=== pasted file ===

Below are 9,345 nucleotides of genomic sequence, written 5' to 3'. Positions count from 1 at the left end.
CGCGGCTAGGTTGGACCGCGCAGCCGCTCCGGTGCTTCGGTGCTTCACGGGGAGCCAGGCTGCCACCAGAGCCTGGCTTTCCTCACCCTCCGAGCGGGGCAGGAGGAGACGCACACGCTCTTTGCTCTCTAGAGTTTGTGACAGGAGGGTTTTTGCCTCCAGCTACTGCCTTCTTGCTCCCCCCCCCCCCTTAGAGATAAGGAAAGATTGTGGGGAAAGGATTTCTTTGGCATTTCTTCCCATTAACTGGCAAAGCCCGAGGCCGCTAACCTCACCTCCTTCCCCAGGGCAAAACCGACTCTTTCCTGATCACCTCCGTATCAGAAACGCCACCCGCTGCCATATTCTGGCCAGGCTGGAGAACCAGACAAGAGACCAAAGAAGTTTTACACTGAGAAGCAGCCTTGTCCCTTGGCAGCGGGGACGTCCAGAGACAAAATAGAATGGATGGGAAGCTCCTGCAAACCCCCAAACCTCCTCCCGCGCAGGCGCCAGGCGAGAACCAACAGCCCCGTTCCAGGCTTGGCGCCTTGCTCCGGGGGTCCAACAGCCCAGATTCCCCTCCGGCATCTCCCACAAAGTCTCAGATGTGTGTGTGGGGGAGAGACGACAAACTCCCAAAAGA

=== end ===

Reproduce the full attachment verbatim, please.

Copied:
Below are 9,345 nucleotides of genomic sequence, written 5' to 3'. Positions count from 1 at the left end.
CGCGGCTAGGTTGGACCGCGCAGCCGCTCCGGTGCTTCGGTGCTTCACGGGGAGCCAGGCTGCCACCAGAGCCTGGCTTTCCTCACCCTCCGAGCGGGGCAGGAGGAGACGCACACGCTCTTTGCTCTCTAGAGTTTGTGACAGGAGGGTTTTTGCCTCCAGCTACTGCCTTCTTGCTCCCCCCCCCCCCTTAGAGATAAGGAAAGATTGTGGGGAAAGGATTTCTTTGGCATTTCTTCCCATTAACTGGCAAAGCCCGAGGCCGCTAACCTCACCTCCTTCCCCAGGGCAAAACCGACTCTTTCCTGATCACCTCCGTATCAGAAACGCCACCCGCTGCCATATTCTGGCCAGGCTGGAGAACCAGACAAGAGACCAAAGAAGTTTTACACTGAGAAGCAGCCTTGTCCCTTGGCAGCGGGGACGTCCAGAGACAAAATAGAATGGATGGGAAGCTCCTGCAAACCCCCAAACCTCCTCCCGCGCAGGCGCCAGGCGAGAACCAACAGCCCCGTTCCAGGCTTGGCGCCTTGCTCCGGGGGTCCAACAGCCCAGATTCCCCTCCGGCATCTCCCACAAAGTCTCAGATGTGTGTGTGGGGGAGAGACGACAAACTCCCAAAAGA